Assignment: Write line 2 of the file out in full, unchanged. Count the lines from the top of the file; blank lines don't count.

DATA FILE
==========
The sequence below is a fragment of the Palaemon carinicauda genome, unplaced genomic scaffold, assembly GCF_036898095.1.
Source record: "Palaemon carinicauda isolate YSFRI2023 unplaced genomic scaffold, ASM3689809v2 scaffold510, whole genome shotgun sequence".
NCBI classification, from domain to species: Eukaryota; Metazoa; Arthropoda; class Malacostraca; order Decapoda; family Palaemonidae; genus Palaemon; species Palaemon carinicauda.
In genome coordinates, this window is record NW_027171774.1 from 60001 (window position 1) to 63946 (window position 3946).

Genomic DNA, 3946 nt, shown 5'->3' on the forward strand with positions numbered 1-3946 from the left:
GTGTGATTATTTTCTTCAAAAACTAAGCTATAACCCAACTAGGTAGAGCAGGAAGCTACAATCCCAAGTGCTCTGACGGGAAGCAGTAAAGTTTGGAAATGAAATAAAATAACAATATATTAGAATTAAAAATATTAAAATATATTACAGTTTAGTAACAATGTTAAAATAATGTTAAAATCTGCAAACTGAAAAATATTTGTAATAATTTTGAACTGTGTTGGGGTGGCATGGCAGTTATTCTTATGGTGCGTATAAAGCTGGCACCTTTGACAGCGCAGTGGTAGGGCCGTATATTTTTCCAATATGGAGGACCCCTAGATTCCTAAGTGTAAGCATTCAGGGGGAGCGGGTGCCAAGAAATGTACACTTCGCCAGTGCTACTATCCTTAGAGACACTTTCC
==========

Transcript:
Source record: "Palaemon carinicauda isolate YSFRI2023 unplaced genomic scaffold, ASM3689809v2 scaffold510, whole genome shotgun sequence".